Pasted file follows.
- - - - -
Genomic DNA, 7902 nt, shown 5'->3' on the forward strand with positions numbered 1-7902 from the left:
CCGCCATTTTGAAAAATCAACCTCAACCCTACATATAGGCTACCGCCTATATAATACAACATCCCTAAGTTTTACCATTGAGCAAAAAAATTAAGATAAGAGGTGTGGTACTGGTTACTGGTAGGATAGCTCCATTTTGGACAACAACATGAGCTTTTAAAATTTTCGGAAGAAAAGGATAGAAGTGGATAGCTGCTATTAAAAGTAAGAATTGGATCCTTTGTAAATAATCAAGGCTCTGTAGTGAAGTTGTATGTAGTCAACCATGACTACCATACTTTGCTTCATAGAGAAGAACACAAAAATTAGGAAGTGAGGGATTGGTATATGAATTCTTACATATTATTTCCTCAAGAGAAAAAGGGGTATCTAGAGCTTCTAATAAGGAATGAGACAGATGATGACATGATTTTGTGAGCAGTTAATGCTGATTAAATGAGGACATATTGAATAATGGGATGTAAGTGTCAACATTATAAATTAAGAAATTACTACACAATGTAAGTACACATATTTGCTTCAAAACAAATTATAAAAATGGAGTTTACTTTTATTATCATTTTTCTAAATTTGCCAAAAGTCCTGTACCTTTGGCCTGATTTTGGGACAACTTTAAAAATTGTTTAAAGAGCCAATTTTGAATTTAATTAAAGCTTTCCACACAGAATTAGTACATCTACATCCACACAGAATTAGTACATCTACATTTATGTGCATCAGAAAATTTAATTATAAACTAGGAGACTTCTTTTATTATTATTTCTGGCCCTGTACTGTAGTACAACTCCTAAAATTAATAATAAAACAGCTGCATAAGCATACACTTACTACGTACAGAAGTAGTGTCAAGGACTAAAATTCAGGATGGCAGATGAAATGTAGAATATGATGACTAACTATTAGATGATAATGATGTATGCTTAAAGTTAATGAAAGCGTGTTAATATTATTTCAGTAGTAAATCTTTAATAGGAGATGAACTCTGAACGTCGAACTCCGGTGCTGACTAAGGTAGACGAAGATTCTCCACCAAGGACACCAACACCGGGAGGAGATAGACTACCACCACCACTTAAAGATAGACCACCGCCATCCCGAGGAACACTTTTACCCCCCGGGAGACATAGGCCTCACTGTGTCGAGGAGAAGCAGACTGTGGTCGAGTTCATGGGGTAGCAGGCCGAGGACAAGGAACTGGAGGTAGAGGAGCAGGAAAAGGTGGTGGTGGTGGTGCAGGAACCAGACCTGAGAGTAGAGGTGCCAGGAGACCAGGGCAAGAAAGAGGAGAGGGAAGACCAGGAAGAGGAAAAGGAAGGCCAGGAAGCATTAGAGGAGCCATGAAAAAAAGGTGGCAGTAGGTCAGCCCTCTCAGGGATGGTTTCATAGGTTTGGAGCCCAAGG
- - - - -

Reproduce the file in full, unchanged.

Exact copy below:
Genomic DNA, 7902 nt, shown 5'->3' on the forward strand with positions numbered 1-7902 from the left:
CCGCCATTTTGAAAAATCAACCTCAACCCTACATATAGGCTACCGCCTATATAATACAACATCCCTAAGTTTTACCATTGAGCAAAAAAATTAAGATAAGAGGTGTGGTACTGGTTACTGGTAGGATAGCTCCATTTTGGACAACAACATGAGCTTTTAAAATTTTCGGAAGAAAAGGATAGAAGTGGATAGCTGCTATTAAAAGTAAGAATTGGATCCTTTGTAAATAATCAAGGCTCTGTAGTGAAGTTGTATGTAGTCAACCATGACTACCATACTTTGCTTCATAGAGAAGAACACAAAAATTAGGAAGTGAGGGATTGGTATATGAATTCTTACATATTATTTCCTCAAGAGAAAAAGGGGTATCTAGAGCTTCTAATAAGGAATGAGACAGATGATGACATGATTTTGTGAGCAGTTAATGCTGATTAAATGAGGACATATTGAATAATGGGATGTAAGTGTCAACATTATAAATTAAGAAATTACTACACAATGTAAGTACACATATTTGCTTCAAAACAAATTATAAAAATGGAGTTTACTTTTATTATCATTTTTCTAAATTTGCCAAAAGTCCTGTACCTTTGGCCTGATTTTGGGACAACTTTAAAAATTGTTTAAAGAGCCAATTTTGAATTTAATTAAAGCTTTCCACACAGAATTAGTACATCTACATCCACACAGAATTAGTACATCTACATTTATGTGCATCAGAAAATTTAATTATAAACTAGGAGACTTCTTTTATTATTATTTCTGGCCCTGTACTGTAGTACAACTCCTAAAATTAATAATAAAACAGCTGCATAAGCATACACTTACTACGTACAGAAGTAGTGTCAAGGACTAAAATTCAGGATGGCAGATGAAATGTAGAATATGATGACTAACTATTAGATGATAATGATGTATGCTTAAAGTTAATGAAAGCGTGTTAATATTATTTCAGTAGTAAATCTTTAATAGGAGATGAACTCTGAACGTCGAACTCCGGTGCTGACTAAGGTAGACGAAGATTCTCCACCAAGGACACCAACACCGGGAGGAGATAGACTACCACCACCACTTAAAGATAGACCACCGCCATCCCGAGGAACACTTTTACCCCCCGGGAGACATAGGCCTCACTGTGTCGAGGAGAAGCAGACTGTGGTCGAGTTCATGGGGTAGCAGGCCGAGGACAAGGAACTGGAGGTAGAGGAGCAGGAAAAGGTGGTGGTGGTGGTGCAGGAACCAGACCTGAGAGTAGAGGTGCCAGGAGACCAGGGCAAGAAAGAGGAGAGGGAAGACCAGGAAGAGGAAAAGGAAGGCCAGGAAGCATTAGAGGAGCCATGAAAAAAAGGTGGCAGTAGGTCAGCCCTCTCAGGGATGGTTTCATAGGTTTGGAGCCCAAGG